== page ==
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SQL Injection Attacks - Is Your Data Secure? GroupBy Conference


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SQL injection is one of the most common ways that hackers gain access to your SQL server. Do you know how to harden your queries and protect your data from malicious users?

This session will provide an overview of how SQL injection works and how to write injection-proof queries through a series of T-SQL demos. We’ll also take a look at why some commonly used techniques aren’t as secure as many people think.

If you ever write or maintain dynamic SQL queries, or work with developers who do, then this session is for you.

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SQL Injection Attacks - Is Your Data Secure? GroupBy Conference

  1. 1. SQL Injection Attacks: Is Your Data Secure? | Bert Wagner | March 16, 2018
  2. 2. Objective SQL injection prevention does not have an “easy” solution
  3. 3. Disclaimers • Try this at home • Not at work • Not on other people’s systems
  4. 4. Background • Business Intelligence Developer • Tech security enthusiast • Saw my first injection attempts in ~2001 – MySQL logs Demo code and slides available at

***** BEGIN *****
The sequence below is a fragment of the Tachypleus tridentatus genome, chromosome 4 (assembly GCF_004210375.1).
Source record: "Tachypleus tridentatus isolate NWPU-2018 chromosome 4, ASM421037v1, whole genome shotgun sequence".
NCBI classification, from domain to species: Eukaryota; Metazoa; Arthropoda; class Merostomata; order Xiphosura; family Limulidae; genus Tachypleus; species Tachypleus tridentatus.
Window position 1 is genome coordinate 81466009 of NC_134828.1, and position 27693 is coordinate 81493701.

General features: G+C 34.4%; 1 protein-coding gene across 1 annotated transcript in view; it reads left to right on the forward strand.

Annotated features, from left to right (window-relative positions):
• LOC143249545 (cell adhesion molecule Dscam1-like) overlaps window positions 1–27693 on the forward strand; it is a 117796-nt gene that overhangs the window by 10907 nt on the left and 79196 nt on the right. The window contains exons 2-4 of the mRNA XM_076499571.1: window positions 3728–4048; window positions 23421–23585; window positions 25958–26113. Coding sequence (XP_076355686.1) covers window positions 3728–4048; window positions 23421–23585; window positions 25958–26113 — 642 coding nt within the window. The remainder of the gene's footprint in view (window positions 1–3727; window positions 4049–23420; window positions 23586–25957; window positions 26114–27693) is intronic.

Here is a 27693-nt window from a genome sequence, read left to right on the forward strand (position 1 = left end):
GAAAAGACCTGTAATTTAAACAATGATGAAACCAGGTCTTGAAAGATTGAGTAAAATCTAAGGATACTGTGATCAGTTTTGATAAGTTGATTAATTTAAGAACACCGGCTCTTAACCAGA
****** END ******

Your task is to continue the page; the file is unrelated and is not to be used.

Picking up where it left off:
5. 5. Overview 1. Importance of SQL injection protection 2. Dynamic SQL 3. What does SQL injection look like? 4. Common misconceptions 5. Preventing SQL injection
  6. 6. • Data Leaks • Data Validity • Server Availability
  7. 7. Dynamic SQL “Just because you can, doesn’t mean you should.” • Can’t parameterize everything • Adaptable Queries • Performance However…
  8. 8. What is SQL Injection? • Dynamic string execution • Unsanitized input (could be from a column or parameter) • Performing something the query wasn’t originally intended to do
  9. 9. What is SQL Injection? SQL injection can occur without concatenated parameters too
  10. 10. Let’s go back to 1998…
  11. 11. OWASP 2004
  12. 12. OWASP – Present Day
  13. 13. Common Misconceptions “The structure of my database isn’t public” You don’t have a Users table? Products? Inventory? etc... “The Amazing Bert”
  14. 14. Common Misconceptions “I obfuscate my table names” sys.objects? Errors displayed in app? Logs, emails, social engineering…?
  15. 15. Common Misconceptions “The developers should validate, restrict output” True. But multiple layers of security are better than one. Front end validation doesn’t stop malicious users Server side validation stops some
  16. 16. Common Misconceptions “I’m not important enough to get hacked” Automated injection tools target everyone
  17. 17. Common Misconceptions “I use an ORM to code my SQL queries” ORMs are still vulnerable if you need to pass an argument that can’t be parameterized by SQL Server or if you use a vulnerable stored procedure ORMs are vulnerable other ways too:
  18. 18. Protecting Against SQL Injection Must take a multi-layered approach. Demos: • Don’t write dynamic SQL • sp_executesql • QUOTENAME() • REPLACE() • EXECUTE AS • Limit inputs • Homoglyph attacks • Proactively find injection vulnerabilities
  19. 19. Recap • No easy, single-approach solution • Validate, sanitize, escape • Developers and DBAs both responsible • Limit executing account privileges • Use other software to help test, find vulnerabilities
  20. 20. Thank you! @bertwagner 20 New posts and videos every Tuesday!